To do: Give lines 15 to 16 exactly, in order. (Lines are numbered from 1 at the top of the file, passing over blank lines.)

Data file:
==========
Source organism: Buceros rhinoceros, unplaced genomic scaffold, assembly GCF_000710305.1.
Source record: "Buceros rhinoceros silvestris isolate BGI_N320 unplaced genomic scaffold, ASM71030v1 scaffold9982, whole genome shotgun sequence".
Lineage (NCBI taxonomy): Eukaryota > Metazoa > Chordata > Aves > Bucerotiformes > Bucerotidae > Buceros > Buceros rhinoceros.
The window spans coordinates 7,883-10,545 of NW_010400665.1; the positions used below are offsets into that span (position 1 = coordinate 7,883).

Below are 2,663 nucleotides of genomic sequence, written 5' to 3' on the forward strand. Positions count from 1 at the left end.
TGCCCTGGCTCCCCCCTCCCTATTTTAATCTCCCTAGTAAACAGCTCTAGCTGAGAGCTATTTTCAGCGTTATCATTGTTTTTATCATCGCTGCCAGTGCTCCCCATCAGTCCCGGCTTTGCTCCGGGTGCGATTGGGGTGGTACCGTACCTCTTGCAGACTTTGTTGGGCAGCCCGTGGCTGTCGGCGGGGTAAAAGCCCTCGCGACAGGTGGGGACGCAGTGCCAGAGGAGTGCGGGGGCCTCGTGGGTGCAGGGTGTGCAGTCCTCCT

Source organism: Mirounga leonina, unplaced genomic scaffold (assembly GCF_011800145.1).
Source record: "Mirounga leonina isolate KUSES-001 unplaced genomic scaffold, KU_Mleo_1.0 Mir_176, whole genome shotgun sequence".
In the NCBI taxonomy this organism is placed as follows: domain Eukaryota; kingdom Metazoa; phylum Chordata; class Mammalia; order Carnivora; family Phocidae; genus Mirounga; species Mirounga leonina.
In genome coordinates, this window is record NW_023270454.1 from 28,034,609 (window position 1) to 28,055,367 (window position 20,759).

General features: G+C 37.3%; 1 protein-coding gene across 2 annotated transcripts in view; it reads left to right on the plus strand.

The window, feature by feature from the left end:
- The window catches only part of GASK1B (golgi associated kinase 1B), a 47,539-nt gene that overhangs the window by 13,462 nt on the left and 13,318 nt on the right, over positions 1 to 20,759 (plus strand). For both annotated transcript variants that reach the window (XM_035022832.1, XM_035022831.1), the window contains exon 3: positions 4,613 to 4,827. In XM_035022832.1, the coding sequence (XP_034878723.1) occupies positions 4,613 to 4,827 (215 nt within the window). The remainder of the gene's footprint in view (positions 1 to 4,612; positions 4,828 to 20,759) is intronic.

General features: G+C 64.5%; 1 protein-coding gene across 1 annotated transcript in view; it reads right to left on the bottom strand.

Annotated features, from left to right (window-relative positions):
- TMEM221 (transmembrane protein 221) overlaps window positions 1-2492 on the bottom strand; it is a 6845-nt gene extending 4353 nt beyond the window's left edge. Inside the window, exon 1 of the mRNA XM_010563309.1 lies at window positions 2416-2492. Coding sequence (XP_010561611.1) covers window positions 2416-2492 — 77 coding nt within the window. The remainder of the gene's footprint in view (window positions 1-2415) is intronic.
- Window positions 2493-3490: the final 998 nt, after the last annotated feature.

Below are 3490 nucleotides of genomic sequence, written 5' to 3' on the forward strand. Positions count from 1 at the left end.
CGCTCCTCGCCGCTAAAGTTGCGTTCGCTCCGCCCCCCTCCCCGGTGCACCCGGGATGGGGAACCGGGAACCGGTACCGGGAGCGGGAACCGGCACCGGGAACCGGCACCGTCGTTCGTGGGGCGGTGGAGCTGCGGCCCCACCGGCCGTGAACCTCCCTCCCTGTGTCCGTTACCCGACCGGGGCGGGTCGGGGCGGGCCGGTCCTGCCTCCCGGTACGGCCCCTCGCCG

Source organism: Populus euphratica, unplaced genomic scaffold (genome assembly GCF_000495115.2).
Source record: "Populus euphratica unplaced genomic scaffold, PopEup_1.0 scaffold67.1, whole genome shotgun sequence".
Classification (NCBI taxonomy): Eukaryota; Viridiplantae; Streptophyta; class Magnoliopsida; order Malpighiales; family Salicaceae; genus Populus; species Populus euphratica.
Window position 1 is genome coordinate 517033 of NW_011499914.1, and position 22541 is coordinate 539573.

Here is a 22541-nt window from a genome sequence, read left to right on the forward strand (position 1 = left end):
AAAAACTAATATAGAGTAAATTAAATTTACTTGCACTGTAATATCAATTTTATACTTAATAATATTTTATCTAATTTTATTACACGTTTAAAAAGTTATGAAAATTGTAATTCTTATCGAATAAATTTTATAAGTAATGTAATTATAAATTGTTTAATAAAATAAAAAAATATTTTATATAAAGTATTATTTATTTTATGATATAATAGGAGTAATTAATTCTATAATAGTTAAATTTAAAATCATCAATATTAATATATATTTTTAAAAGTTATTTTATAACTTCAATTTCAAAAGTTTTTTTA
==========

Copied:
Annotated features, from left to right (window-relative positions):
- TMEM221 (transmembrane protein 221) overlaps window positions 1-2492 on the bottom strand; it is a 6845-nt gene extending 4353 nt beyond the window's left edge. Inside the window, exon 1 of the mRNA XM_010563309.1 lies at window positions 2416-2492. Coding sequence (XP_010561611.1) covers window positions 2416-2492 — 77 coding nt within the window. The remainder of the gene's footprint in view (window positions 1-2415) is intronic.